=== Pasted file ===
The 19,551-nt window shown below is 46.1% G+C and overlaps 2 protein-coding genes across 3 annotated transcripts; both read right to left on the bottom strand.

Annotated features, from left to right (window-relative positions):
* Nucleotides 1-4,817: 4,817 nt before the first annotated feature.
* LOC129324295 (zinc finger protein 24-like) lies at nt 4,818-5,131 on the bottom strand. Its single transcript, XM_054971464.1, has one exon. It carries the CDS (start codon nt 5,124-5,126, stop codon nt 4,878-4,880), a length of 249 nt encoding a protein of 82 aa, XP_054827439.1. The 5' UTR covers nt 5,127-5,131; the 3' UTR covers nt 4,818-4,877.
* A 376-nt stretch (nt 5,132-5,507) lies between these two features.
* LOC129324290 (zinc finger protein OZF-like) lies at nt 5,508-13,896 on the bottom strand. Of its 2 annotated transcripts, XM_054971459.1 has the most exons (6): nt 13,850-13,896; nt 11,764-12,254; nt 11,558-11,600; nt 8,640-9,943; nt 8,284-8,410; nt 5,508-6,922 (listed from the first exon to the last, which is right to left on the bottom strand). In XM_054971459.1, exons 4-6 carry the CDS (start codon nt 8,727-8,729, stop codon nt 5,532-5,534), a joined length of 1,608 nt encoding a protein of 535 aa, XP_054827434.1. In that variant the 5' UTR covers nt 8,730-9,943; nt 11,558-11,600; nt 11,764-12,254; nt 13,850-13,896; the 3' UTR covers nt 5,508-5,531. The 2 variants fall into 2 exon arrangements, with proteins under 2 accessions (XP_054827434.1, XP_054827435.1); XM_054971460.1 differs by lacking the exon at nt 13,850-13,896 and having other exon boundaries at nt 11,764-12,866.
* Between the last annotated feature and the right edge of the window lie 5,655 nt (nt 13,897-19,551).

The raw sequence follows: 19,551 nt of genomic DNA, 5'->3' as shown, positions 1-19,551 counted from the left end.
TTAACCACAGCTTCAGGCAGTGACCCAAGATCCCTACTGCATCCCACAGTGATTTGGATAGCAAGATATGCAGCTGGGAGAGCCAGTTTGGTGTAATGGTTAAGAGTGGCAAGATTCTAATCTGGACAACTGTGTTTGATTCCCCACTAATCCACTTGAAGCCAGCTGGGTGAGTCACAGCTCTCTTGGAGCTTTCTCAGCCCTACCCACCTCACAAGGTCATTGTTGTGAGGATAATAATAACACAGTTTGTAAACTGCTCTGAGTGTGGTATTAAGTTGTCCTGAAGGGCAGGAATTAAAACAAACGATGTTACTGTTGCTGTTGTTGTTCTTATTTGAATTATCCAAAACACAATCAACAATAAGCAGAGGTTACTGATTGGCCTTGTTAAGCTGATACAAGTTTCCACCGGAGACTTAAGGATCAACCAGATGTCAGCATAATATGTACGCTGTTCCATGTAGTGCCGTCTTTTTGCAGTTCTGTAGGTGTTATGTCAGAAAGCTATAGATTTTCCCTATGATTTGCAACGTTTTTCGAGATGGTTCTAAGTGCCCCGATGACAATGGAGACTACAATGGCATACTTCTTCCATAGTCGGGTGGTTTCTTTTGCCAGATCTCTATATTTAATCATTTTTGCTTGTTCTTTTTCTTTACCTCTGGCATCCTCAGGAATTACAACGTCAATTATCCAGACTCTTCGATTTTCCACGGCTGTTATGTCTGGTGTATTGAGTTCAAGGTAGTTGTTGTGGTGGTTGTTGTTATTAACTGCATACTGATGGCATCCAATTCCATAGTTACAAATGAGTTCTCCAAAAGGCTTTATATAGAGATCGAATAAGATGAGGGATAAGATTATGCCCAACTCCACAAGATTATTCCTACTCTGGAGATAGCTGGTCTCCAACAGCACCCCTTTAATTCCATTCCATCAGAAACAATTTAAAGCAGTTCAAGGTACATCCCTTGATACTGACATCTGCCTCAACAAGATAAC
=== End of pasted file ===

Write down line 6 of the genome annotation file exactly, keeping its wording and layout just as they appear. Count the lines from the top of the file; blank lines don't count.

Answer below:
* LOC129324290 (zinc finger protein OZF-like) lies at nt 5,508-13,896 on the bottom strand. Of its 2 annotated transcripts, XM_054971459.1 has the most exons (6): nt 13,850-13,896; nt 11,764-12,254; nt 11,558-11,600; nt 8,640-9,943; nt 8,284-8,410; nt 5,508-6,922 (listed from the first exon to the last, which is right to left on the bottom strand). In XM_054971459.1, exons 4-6 carry the CDS (start codon nt 8,727-8,729, stop codon nt 5,532-5,534), a joined length of 1,608 nt encoding a protein of 535 aa, XP_054827434.1. In that variant the 5' UTR covers nt 8,730-9,943; nt 11,558-11,600; nt 11,764-12,254; nt 13,850-13,896; the 3' UTR covers nt 5,508-5,531. The 2 variants fall into 2 exon arrangements, with proteins under 2 accessions (XP_054827434.1, XP_054827435.1); XM_054971460.1 differs by lacking the exon at nt 13,850-13,896 and having other exon boundaries at nt 11,764-12,866.